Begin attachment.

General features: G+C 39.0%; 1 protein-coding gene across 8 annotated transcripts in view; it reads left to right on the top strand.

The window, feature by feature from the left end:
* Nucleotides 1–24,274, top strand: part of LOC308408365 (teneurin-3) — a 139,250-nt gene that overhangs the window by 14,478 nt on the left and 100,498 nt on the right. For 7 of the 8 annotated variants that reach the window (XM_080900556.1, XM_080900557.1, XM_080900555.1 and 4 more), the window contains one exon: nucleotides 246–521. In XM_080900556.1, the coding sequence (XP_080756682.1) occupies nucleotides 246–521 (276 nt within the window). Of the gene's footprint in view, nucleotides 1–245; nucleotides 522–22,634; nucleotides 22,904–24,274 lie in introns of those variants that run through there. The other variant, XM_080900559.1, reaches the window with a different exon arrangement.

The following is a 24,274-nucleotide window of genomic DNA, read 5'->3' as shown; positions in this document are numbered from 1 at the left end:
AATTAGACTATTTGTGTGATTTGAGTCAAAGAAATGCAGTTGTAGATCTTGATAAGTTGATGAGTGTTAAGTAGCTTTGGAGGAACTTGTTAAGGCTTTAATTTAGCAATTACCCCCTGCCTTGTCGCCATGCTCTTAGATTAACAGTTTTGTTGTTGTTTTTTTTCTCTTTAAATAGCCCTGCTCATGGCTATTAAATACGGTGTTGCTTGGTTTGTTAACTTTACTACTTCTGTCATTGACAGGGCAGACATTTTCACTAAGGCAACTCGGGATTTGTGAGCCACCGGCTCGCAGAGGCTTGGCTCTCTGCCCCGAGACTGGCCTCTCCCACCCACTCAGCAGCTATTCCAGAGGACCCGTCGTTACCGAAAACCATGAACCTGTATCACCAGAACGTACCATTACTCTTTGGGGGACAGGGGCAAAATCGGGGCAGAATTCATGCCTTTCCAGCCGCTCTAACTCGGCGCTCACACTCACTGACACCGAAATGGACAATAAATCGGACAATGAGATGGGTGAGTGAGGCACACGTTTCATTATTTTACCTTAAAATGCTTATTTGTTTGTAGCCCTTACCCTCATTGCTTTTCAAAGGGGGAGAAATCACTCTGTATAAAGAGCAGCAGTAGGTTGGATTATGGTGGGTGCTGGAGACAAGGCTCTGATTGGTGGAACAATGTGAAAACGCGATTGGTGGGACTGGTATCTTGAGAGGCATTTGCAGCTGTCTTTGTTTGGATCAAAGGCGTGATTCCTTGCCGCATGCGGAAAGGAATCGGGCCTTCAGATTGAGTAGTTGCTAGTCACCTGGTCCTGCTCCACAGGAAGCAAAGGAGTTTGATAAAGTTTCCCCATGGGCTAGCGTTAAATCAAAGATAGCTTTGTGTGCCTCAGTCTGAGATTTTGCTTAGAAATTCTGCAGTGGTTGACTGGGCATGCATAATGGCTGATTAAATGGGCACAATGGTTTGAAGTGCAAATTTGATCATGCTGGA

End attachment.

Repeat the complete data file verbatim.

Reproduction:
General features: G+C 39.0%; 1 protein-coding gene across 8 annotated transcripts in view; it reads left to right on the top strand.

The window, feature by feature from the left end:
* Nucleotides 1–24,274, top strand: part of LOC308408365 (teneurin-3) — a 139,250-nt gene that overhangs the window by 14,478 nt on the left and 100,498 nt on the right. For 7 of the 8 annotated variants that reach the window (XM_080900556.1, XM_080900557.1, XM_080900555.1 and 4 more), the window contains one exon: nucleotides 246–521. In XM_080900556.1, the coding sequence (XP_080756682.1) occupies nucleotides 246–521 (276 nt within the window). Of the gene's footprint in view, nucleotides 1–245; nucleotides 522–22,634; nucleotides 22,904–24,274 lie in introns of those variants that run through there. The other variant, XM_080900559.1, reaches the window with a different exon arrangement.

The following is a 24,274-nucleotide window of genomic DNA, read 5'->3' as shown; positions in this document are numbered from 1 at the left end:
AATTAGACTATTTGTGTGATTTGAGTCAAAGAAATGCAGTTGTAGATCTTGATAAGTTGATGAGTGTTAAGTAGCTTTGGAGGAACTTGTTAAGGCTTTAATTTAGCAATTACCCCCTGCCTTGTCGCCATGCTCTTAGATTAACAGTTTTGTTGTTGTTTTTTTTCTCTTTAAATAGCCCTGCTCATGGCTATTAAATACGGTGTTGCTTGGTTTGTTAACTTTACTACTTCTGTCATTGACAGGGCAGACATTTTCACTAAGGCAACTCGGGATTTGTGAGCCACCGGCTCGCAGAGGCTTGGCTCTCTGCCCCGAGACTGGCCTCTCCCACCCACTCAGCAGCTATTCCAGAGGACCCGTCGTTACCGAAAACCATGAACCTGTATCACCAGAACGTACCATTACTCTTTGGGGGACAGGGGCAAAATCGGGGCAGAATTCATGCCTTTCCAGCCGCTCTAACTCGGCGCTCACACTCACTGACACCGAAATGGACAATAAATCGGACAATGAGATGGGTGAGTGAGGCACACGTTTCATTATTTTACCTTAAAATGCTTATTTGTTTGTAGCCCTTACCCTCATTGCTTTTCAAAGGGGGAGAAATCACTCTGTATAAAGAGCAGCAGTAGGTTGGATTATGGTGGGTGCTGGAGACAAGGCTCTGATTGGTGGAACAATGTGAAAACGCGATTGGTGGGACTGGTATCTTGAGAGGCATTTGCAGCTGTCTTTGTTTGGATCAAAGGCGTGATTCCTTGCCGCATGCGGAAAGGAATCGGGCCTTCAGATTGAGTAGTTGCTAGTCACCTGGTCCTGCTCCACAGGAAGCAAAGGAGTTTGATAAAGTTTCCCCATGGGCTAGCGTTAAATCAAAGATAGCTTTGTGTGCCTCAGTCTGAGATTTTGCTTAGAAATTCTGCAGTGGTTGACTGGGCATGCATAATGGCTGATTAAATGGGCACAATGGTTTGAAGTGCAAATTTGATCATGCTGGA